A. Fraud is definitely a big issue for companies managing their fuel costs.
One of the biggest issues is skimming. Criminals install devices on pumps at some fueling stations to read information from magnetic-stripe cards as they’re swiped. Then they steal the account information and clone a counterfeit card to be used elsewhere. EMV chip cards are on their way, but it will be a few years before they are accepted everywhere, perhaps 2020 at the earliest.
So, for now, a fuel card helps in numerous ways. By setting up a fuel card with driver identification numbers, companies can track unauthorized spending or easily manage lost or stolen cards. By setting up controls by driver or by vehicle, managers can get better insight and better control into what their drivers are buying. And many fuel cards have an automatic pump shut-off feature that will stop a fuel purchase that exceeds company policy before it can be completed.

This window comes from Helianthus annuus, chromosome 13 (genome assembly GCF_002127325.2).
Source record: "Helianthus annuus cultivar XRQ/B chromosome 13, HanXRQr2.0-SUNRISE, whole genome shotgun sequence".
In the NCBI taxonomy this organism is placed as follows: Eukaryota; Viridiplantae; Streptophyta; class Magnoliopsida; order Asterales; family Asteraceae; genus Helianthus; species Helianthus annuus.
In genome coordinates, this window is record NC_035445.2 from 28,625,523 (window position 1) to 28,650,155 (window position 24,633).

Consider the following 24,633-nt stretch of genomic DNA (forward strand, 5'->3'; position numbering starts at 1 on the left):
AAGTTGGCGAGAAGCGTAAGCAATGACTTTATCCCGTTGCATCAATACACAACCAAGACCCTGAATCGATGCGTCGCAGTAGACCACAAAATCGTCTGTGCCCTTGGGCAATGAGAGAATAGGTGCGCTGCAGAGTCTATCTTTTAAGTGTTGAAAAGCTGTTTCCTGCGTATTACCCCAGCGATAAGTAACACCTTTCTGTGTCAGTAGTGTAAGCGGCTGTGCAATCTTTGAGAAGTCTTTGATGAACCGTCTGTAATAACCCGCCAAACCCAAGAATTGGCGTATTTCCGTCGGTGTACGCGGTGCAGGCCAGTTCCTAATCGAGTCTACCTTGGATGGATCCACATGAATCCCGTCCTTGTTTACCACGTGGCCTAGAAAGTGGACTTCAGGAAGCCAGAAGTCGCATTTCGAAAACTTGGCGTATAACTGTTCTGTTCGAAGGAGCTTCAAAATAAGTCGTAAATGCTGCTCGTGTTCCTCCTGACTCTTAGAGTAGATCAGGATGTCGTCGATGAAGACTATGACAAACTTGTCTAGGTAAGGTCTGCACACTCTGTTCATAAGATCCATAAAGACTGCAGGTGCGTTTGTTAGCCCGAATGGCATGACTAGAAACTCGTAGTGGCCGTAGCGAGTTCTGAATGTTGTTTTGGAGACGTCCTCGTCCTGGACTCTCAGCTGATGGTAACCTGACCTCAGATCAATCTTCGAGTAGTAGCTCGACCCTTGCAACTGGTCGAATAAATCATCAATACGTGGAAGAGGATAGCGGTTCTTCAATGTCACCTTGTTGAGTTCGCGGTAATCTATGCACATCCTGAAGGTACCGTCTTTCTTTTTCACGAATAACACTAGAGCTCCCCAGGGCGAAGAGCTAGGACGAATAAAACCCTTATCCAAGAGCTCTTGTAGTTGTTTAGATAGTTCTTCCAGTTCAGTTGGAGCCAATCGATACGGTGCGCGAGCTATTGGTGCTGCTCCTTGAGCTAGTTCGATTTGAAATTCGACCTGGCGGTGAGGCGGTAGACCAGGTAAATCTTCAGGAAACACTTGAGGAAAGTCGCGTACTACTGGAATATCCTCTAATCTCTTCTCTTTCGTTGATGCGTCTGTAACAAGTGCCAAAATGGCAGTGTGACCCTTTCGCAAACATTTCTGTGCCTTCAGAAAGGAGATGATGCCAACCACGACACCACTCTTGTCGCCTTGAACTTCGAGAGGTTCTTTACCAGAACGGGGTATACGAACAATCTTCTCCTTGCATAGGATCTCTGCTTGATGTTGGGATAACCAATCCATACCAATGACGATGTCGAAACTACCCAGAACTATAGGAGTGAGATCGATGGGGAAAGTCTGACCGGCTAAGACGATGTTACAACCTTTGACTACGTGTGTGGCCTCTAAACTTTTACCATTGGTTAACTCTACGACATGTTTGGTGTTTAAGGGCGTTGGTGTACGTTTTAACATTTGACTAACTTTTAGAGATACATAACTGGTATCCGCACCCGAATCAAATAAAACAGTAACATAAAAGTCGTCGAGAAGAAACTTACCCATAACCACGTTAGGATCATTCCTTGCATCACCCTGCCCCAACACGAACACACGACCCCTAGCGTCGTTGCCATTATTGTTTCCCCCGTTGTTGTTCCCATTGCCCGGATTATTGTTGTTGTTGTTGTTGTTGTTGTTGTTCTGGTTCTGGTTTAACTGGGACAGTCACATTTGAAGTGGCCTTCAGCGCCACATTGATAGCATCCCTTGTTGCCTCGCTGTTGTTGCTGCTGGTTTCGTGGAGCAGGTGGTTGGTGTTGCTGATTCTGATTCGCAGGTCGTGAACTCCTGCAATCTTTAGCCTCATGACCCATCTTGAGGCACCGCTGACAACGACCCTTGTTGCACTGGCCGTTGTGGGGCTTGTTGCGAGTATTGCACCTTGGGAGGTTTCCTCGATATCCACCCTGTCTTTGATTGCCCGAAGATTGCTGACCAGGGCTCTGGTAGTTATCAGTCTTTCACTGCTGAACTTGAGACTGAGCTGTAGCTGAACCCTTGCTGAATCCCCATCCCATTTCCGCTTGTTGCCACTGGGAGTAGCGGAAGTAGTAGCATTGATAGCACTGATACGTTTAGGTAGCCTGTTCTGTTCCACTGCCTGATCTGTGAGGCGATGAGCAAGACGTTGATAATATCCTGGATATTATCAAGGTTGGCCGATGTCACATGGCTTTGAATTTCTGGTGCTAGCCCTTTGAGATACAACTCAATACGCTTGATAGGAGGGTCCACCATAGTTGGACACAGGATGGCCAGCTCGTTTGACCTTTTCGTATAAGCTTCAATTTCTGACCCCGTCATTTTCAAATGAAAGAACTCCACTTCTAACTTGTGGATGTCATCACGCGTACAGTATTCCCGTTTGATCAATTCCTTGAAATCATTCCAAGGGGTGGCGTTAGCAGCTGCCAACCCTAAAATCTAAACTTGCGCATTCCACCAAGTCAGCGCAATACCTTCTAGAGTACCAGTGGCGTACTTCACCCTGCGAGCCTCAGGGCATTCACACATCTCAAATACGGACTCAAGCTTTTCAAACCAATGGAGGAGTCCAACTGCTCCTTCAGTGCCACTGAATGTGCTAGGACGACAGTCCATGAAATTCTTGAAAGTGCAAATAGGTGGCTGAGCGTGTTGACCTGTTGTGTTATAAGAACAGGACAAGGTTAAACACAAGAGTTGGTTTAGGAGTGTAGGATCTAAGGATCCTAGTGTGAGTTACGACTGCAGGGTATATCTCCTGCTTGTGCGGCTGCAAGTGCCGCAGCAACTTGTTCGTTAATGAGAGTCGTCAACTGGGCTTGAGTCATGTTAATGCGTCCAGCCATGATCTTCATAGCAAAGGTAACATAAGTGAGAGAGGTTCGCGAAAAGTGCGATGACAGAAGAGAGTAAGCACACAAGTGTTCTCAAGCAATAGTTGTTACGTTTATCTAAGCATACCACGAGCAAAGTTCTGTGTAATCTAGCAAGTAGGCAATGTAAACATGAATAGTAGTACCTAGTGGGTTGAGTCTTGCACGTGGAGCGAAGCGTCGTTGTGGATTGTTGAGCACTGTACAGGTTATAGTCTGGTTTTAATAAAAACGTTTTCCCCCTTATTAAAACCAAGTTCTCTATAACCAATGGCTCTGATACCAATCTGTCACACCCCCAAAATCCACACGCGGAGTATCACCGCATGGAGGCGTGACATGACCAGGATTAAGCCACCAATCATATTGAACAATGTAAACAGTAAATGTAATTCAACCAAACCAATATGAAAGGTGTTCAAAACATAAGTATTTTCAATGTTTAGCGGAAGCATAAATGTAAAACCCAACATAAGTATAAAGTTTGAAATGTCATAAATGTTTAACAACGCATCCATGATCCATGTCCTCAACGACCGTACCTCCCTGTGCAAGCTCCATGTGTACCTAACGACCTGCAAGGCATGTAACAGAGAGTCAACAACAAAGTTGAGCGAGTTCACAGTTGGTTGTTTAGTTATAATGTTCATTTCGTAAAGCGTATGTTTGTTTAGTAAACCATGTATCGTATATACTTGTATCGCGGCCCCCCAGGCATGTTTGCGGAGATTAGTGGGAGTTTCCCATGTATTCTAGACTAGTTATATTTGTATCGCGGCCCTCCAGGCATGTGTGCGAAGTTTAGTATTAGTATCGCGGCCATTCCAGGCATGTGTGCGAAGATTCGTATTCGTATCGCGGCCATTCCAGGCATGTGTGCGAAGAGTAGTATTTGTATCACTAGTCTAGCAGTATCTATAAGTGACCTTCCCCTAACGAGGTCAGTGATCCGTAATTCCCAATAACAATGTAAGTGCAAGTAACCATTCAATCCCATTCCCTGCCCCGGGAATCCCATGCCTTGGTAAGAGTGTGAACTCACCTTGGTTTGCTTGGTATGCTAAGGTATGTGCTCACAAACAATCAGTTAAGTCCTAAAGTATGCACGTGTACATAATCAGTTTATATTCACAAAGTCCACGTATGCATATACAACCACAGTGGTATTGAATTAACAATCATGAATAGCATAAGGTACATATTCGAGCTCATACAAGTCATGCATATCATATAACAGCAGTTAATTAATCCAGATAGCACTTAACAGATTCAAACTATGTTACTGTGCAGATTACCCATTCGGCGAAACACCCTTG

Fraud also takes the form of employee misuse, which can be remedied with tight tracking of fuel card purchases. Another remedy is pairing a fuel card with GPS tracking devices known as telematics, which tells savvy managers whether the vehicle a fuel card says was being fueled at a certain station was actually at that station – or somewhere else.